PURPOSE: Obstructive sleep apnea(OSA) is underrecognized in the pre-operative(pre-op) period and adverse surgical events appear to be more frequent in OSA patients. The purpose of our study was to determine if increased body mass index(BMI) which is associated with OSA may have had an influence in the early death of surgical patients during the post-operative(post-op) period.
METHODS: Retrospective chart review of surgical patients who expired during 2004-2005 at our institution. Patients with a BMI>25(overweight, obese and morbidly obese) and those with a BMI≤25(healthy and underweight) were compared to their time of death in relationship to surgery. Time of death was defined as the early period if it happened within the first 7 post-op days and late period if more than 7 days. Additional analysis included desaturation events(DEs) during the pre-op/peri-operative(peri-op)/time of death periods. Any amount of desaturations in each of these 3 time periods was considered a desaturation event(DE)(a patient could have a range of 0-3DEs). Risk factors for coronary artey disease(CAD) were obtained.
RESULTS: 44%(32/72)of expired patients had a BMI>25 and 56%(40/72) had a BMI≤25. 53%(17/32) of the patients with BMI>25 died within the early period as compared to only 32%(13/40) of patients with a BMI≤25. 75%(24/32) of patients with BMI>25 had at least 1 DE(a mean of 1.55 DEs per patient). 82%(33/40) of patients with a BMI≤25 had at least 1 DE(a mean of 1.45 DEs per patient). In the patients who died in the early period, there was an average of 2.47 CAD risk factors per patient in the BMI>25 group and 2.84 per patient in the BMI≤25 group. Only 1 patient was diagnosed previously with OSA.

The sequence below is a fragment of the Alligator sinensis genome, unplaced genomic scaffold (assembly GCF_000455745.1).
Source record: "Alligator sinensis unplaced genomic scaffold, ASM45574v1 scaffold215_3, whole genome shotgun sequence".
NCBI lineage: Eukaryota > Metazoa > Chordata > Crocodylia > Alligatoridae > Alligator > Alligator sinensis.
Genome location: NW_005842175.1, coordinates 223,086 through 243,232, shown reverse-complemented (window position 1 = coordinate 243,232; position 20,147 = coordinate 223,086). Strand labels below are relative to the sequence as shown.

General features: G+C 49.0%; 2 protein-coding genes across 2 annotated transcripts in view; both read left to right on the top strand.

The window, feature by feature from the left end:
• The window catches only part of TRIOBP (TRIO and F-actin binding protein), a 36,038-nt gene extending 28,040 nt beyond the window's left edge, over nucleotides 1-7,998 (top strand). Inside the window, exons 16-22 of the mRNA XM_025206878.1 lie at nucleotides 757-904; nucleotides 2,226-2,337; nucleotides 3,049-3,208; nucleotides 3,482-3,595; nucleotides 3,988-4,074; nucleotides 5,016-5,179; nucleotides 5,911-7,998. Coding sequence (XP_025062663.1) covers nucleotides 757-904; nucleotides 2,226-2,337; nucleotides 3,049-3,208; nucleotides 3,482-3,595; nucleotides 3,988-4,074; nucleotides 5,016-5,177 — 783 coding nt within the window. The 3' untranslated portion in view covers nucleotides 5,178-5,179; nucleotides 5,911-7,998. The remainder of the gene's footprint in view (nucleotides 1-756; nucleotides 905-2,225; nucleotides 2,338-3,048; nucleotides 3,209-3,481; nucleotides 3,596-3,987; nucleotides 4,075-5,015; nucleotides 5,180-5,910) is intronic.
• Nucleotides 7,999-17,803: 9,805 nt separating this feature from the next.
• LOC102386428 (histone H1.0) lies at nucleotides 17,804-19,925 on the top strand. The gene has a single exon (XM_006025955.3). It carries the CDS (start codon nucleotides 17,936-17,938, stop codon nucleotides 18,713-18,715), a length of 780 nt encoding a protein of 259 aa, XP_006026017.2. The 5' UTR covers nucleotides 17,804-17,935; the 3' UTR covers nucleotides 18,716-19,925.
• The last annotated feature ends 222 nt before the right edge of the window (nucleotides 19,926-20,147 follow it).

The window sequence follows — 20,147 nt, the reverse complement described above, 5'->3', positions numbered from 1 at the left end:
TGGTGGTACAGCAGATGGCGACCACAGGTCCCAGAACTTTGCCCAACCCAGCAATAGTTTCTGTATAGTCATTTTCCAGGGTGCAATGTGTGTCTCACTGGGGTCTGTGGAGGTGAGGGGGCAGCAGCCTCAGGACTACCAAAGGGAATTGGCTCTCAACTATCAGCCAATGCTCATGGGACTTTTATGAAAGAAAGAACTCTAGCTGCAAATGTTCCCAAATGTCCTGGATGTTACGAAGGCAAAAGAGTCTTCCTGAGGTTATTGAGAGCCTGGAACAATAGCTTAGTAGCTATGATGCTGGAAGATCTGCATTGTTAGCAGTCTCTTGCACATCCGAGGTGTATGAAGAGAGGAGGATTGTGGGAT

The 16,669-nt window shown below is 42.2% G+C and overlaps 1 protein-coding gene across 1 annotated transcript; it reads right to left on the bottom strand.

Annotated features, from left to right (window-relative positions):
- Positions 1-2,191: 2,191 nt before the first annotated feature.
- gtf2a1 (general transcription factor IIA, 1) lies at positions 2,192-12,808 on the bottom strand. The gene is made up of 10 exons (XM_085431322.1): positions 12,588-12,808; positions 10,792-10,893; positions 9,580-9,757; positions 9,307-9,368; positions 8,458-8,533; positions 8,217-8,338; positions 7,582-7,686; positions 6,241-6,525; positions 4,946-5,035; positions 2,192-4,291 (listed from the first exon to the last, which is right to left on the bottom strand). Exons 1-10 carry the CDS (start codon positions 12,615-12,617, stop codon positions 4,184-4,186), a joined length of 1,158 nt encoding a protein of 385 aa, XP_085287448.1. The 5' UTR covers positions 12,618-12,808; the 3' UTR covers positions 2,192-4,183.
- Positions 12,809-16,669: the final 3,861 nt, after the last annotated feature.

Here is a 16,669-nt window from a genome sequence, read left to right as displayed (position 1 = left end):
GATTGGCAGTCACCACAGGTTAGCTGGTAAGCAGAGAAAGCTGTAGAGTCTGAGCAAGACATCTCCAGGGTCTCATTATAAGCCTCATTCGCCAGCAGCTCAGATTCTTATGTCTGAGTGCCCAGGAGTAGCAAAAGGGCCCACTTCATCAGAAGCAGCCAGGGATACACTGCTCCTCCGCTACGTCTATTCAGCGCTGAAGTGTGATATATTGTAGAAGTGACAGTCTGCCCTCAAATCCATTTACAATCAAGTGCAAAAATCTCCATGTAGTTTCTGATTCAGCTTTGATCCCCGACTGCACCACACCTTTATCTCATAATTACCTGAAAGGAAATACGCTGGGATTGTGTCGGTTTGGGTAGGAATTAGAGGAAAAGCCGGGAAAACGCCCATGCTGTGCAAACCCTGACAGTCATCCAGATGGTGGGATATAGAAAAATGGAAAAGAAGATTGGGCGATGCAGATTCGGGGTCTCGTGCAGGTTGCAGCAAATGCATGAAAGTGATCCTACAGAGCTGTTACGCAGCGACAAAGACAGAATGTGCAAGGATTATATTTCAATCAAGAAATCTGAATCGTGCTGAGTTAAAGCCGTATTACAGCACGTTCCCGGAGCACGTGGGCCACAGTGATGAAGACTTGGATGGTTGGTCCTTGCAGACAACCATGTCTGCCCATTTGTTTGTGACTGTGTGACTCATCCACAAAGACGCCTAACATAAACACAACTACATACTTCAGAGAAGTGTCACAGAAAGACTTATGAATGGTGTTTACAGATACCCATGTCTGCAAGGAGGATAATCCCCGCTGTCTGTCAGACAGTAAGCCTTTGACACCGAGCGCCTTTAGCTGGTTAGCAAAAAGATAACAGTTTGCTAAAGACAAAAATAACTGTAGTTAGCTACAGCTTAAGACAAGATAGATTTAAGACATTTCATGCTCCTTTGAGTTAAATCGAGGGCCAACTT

CONCLUSION: Patients with BMI>25 compared to patients with BMI≤25 were more likely to die in the early period. This phenomenon is not related to DEs or CAD risk factors.
CLINICAL IMPLICATIONS: The phenomenon stated in the conclusion may possibly be related to undiagnosed OSA and further investigation is warranted. Physicians should have heightened awareness for undiagnosed OSA in the pre-op setting.
DISCLOSURE: Dorian Gomez, None.